NYU Furman Center & Capital One Release Affordable Rental Housing Landscape Illustrating NYC Rental
April 23rd 2014
Landscape provides insights into housing trends across five boroughs over 12-year span.
NEW YORK, NY: More than 1 million households in New York City are rent-burdened, which means they are paying 30 percent or more of household income on rent, and nearly 600,000 of those households are severely rent-burdened, or paying more than 50 percent of their income on rent, according to the newly released NYU Furman Center/Capital One Affordable Rental Housing Landscape.
New York City Rental Facts at a Glance
Approximately two-thirds of New York City’s 3 million households rent.
More than half of New York City renters are rent-burdened (paying 30 percent or more of their household income on rent).
Almost 600,000 New York City renter households were severely rent-burdened (paying 50 percent or more of their income on rent) in 2012.
Since 2005, more than 80 percent of very low-income households earning less than $37,350 per year have been rent-burdened.
From 2005 to 2012, the median rent increased in four out of the five boroughs. Manhattan saw the greatest increase, at nearly 19 percent.
The median rent in 2012 was $1,216 – 11 percent higher than in 2005 after controlling for inflation.
The median household income of renters increased just 2 percent from 2005 to 2012, to approximately $41,000.
The Landscape provides a detailed look into rental housing affordability trends in New York City from 2000 to 2012 and illustrates how trends in affordable rental housing affected New Yorkers as rents continued to increase, incomes stagnated, and the share of renters paying a high percentage of their income rose.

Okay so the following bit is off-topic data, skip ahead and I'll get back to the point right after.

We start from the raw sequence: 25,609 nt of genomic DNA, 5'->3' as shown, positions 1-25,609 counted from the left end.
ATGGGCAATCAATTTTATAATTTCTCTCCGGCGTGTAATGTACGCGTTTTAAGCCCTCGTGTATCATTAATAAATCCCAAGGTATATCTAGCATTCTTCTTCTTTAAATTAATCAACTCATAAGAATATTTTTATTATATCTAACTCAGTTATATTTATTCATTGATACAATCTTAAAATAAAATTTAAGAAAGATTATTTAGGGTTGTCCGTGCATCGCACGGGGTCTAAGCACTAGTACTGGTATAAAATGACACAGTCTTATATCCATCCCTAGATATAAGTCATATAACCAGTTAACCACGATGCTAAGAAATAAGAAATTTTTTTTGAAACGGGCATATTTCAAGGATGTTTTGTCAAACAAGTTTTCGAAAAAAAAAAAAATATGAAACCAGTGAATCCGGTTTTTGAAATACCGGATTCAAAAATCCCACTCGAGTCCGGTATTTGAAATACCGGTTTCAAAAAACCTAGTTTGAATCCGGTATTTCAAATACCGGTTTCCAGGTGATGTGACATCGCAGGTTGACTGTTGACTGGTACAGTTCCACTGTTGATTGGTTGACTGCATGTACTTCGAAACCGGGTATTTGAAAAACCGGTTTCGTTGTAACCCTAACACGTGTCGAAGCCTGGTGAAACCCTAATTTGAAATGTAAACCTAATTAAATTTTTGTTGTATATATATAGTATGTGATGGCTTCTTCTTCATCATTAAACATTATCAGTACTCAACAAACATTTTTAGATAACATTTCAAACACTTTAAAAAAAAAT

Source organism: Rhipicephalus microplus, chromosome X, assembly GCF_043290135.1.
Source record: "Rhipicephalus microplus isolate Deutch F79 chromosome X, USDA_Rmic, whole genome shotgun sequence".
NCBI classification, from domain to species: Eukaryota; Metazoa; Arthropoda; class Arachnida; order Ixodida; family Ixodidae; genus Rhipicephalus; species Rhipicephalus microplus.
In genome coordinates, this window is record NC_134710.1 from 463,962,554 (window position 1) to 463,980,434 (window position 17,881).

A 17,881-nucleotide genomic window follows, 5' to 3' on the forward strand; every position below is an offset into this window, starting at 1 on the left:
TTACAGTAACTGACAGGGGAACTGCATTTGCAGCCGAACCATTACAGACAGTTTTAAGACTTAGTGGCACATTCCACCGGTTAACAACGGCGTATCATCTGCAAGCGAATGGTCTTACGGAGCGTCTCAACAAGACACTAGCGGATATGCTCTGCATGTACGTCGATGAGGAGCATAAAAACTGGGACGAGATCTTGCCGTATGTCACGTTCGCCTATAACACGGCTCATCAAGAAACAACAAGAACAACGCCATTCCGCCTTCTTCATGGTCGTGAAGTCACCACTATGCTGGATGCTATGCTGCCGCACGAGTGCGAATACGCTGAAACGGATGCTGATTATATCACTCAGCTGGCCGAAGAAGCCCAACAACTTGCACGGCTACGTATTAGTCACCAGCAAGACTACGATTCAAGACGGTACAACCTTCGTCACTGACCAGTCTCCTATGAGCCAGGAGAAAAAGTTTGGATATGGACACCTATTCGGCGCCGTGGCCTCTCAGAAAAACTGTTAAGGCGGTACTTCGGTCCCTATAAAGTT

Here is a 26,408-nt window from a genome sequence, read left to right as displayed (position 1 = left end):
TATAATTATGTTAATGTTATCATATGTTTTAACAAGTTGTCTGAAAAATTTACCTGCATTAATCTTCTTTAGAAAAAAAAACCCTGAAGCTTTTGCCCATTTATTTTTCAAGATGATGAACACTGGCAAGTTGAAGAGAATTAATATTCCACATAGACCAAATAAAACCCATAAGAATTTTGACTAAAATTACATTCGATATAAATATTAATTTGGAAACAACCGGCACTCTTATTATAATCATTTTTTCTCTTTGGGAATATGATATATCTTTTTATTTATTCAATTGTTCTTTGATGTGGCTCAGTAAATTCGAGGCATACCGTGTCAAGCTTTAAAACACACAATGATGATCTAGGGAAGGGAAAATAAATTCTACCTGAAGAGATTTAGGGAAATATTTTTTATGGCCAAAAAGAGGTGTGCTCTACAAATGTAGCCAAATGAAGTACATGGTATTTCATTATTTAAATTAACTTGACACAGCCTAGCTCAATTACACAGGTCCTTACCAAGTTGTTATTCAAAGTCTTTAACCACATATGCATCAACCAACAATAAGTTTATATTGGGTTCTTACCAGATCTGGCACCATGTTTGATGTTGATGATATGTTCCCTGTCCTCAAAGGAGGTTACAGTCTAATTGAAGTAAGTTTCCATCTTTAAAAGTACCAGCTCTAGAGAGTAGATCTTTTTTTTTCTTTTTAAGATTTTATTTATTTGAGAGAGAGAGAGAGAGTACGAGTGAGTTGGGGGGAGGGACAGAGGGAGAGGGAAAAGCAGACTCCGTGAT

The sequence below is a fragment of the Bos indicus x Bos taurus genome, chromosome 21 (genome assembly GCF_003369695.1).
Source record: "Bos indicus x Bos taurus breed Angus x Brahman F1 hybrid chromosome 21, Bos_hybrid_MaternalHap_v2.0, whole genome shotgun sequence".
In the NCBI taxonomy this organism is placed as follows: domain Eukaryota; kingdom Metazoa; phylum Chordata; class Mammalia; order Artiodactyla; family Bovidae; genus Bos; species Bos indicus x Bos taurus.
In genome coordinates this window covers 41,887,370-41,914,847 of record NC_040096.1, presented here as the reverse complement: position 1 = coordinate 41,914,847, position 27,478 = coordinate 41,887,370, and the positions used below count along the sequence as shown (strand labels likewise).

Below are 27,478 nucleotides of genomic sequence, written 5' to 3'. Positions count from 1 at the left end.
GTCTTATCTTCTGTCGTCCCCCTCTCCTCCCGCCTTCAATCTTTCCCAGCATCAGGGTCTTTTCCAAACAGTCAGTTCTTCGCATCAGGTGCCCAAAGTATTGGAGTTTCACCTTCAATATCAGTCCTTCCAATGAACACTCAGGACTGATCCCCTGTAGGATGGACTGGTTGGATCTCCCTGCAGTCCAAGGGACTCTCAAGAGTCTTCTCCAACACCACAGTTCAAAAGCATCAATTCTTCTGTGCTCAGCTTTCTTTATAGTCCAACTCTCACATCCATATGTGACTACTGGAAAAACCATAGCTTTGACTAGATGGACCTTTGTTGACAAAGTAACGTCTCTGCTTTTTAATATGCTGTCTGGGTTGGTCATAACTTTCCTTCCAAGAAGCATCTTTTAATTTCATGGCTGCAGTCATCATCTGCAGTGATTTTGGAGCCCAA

Since 2000, the percentage of renters paying large shares of their income on rents has grown. While median rent in New York City rose by 11 percent from 2005 to 2012, median household income of renters rose only 2 percent. By 2012, a majority of renter households were rent-burdened, and nearly a third of them were severely rent-burdened.
“The lack of affordable housing is a complex issue that is driven by multiple factors, including stagnant incomes, increasing demand for rental housing, and slow growth in the supply of affordable rental housing,” said Max Weselcouch, Director of the NYU Furman Center’s Moelis Institute for Affordable Housing Policy. “Finding affordable housing in New York City is challenging. Conditions have worsened in the last few years and have disproportionately affected the city’s poorest.”